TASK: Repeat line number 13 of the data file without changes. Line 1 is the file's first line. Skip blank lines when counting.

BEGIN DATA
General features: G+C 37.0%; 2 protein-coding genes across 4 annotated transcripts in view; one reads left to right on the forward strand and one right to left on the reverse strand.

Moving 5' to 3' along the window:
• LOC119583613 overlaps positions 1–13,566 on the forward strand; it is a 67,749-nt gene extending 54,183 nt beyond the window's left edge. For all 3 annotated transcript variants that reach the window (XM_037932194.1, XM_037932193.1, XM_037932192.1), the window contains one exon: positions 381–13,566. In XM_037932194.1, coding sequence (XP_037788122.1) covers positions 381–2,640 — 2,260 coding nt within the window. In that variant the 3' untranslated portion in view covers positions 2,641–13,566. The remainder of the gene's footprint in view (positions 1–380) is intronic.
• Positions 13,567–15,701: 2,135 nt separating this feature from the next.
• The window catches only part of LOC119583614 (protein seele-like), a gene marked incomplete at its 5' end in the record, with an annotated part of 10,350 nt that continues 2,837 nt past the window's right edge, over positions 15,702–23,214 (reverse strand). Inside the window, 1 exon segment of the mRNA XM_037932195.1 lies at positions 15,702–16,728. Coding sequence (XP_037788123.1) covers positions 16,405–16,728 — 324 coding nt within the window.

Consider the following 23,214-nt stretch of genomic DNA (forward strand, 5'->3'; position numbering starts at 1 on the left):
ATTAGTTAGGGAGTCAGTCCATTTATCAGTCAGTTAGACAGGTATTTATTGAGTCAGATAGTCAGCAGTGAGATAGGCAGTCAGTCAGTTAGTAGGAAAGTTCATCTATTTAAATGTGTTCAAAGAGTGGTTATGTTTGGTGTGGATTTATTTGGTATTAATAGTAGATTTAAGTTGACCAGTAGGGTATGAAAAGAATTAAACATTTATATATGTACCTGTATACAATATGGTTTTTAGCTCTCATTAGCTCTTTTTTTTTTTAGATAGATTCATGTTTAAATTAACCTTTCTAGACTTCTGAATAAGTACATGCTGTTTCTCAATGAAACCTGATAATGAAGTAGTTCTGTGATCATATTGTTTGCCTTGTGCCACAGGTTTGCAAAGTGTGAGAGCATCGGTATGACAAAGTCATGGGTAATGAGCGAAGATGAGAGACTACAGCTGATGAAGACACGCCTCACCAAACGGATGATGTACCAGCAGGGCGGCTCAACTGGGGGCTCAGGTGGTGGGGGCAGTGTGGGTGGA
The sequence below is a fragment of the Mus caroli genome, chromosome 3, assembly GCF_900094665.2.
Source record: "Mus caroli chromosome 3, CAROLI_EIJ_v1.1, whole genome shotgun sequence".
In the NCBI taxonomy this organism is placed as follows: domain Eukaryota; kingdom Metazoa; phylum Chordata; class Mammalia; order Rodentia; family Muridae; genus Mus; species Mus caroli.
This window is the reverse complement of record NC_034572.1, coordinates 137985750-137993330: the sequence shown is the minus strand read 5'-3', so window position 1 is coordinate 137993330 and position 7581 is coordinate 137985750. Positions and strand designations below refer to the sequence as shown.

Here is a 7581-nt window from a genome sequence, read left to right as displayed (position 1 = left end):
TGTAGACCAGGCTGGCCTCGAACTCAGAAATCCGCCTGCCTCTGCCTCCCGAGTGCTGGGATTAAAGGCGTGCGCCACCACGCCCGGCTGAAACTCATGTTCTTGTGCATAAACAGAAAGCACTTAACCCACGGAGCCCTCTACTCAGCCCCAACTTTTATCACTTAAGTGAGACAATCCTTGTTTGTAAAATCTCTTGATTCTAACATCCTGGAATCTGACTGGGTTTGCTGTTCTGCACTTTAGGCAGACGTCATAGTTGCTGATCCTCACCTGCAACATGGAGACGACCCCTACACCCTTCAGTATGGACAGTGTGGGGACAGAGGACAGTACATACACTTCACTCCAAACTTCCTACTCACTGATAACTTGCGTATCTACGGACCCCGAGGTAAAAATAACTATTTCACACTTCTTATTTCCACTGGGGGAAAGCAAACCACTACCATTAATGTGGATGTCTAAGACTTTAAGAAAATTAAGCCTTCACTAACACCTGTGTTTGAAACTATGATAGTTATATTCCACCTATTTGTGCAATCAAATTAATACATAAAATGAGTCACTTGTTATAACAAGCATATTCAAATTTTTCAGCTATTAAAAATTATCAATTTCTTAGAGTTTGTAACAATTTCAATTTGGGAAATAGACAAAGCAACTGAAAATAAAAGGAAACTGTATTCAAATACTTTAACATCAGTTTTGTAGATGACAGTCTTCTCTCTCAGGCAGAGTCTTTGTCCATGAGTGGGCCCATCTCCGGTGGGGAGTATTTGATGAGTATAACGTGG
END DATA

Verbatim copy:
TGTAGACCAGGCTGGCCTCGAACTCAGAAATCCGCCTGCCTCTGCCTCCCGAGTGCTGGGATTAAAGGCGTGCGCCACCACGCCCGGCTGAAACTCATGTTCTTGTGCATAAACAGAAAGCACTTAACCCACGGAGCCCTCTACTCAGCCCCAACTTTTATCACTTAAGTGAGACAATCCTTGTTTGTAAAATCTCTTGATTCTAACATCCTGGAATCTGACTGGGTTTGCTGTTCTGCACTTTAGGCAGACGTCATAGTTGCTGATCCTCACCTGCAACATGGAGACGACCCCTACACCCTTCAGTATGGACAGTGTGGGGACAGAGGACAGTACATACACTTCACTCCAAACTTCCTACTCACTGATAACTTGCGTATCTACGGACCCCGAGGTAAAAATAACTATTTCACACTTCTTATTTCCACTGGGGGAAAGCAAACCACTACCATTAATGTGGATGTCTAAGACTTTAAGAAAATTAAGCCTTCACTAACACCTGTGTTTGAAACTATGATAGTTATATTCCACCTATTTGTGCAATCAAATTAATACATAAAATGAGTCACTTGTTATAACAAGCATATTCAAATTTTTCAGCTATTAAAAATTATCAATTTCTTAGAGTTTGTAACAATTTCAATTTGGGAAATAGACAAAGCAACTGAAAATAAAAGGAAACTGTATTCAAATACTTTAACATCAGTTTTGTAGATGACAGTCTTCTCTCTCAGGCAGAGTCTTTGTCCATGAGTGGGCCCATCTCCGGTGGGGAGTATTTGATGAGTATAACGTGG